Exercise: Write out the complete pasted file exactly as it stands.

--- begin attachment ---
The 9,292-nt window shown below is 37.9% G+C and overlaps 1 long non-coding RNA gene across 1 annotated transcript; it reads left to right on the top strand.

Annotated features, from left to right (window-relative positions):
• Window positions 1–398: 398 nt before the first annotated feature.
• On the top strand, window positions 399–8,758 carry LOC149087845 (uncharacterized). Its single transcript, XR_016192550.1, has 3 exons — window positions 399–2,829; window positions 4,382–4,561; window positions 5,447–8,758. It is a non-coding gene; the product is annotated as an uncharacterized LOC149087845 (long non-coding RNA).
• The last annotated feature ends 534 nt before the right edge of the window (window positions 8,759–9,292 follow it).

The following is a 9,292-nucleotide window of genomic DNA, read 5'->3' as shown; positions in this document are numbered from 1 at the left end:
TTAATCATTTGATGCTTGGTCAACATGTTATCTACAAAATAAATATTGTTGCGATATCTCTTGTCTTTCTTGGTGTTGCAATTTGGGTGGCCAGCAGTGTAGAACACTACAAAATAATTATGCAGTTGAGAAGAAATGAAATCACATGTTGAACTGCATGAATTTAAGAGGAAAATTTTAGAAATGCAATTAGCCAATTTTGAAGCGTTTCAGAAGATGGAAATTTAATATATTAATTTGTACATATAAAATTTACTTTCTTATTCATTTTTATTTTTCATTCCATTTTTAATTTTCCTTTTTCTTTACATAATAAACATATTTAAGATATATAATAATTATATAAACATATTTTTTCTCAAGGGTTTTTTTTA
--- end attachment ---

The 9,292-nt window shown below is 37.9% G+C and overlaps 1 long non-coding RNA gene across 1 annotated transcript; it reads left to right on the top strand.

Annotated features, from left to right (window-relative positions):
• Window positions 1–398: 398 nt before the first annotated feature.
• On the top strand, window positions 399–8,758 carry LOC149087845 (uncharacterized). Its single transcript, XR_016192550.1, has 3 exons — window positions 399–2,829; window positions 4,382–4,561; window positions 5,447–8,758. It is a non-coding gene; the product is annotated as an uncharacterized LOC149087845 (long non-coding RNA).
• The last annotated feature ends 534 nt before the right edge of the window (window positions 8,759–9,292 follow it).

The following is a 9,292-nucleotide window of genomic DNA, read 5'->3' as shown; positions in this document are numbered from 1 at the left end:
TTAATCATTTGATGCTTGGTCAACATGTTATCTACAAAATAAATATTGTTGCGATATCTCTTGTCTTTCTTGGTGTTGCAATTTGGGTGGCCAGCAGTGTAGAACACTACAAAATAATTATGCAGTTGAGAAGAAATGAAATCACATGTTGAACTGCATGAATTTAAGAGGAAAATTTTAGAAATGCAATTAGCCAATTTTGAAGCGTTTCAGAAGATGGAAATTTAATATATTAATTTGTACATATAAAATTTACTTTCTTATTCATTTTTATTTTTCATTCCATTTTTAATTTTCCTTTTTCTTTACATAATAAACATATTTAAGATATATAATAATTATATAAACATATTTTTTCTCAAGGGTTTTTTTTA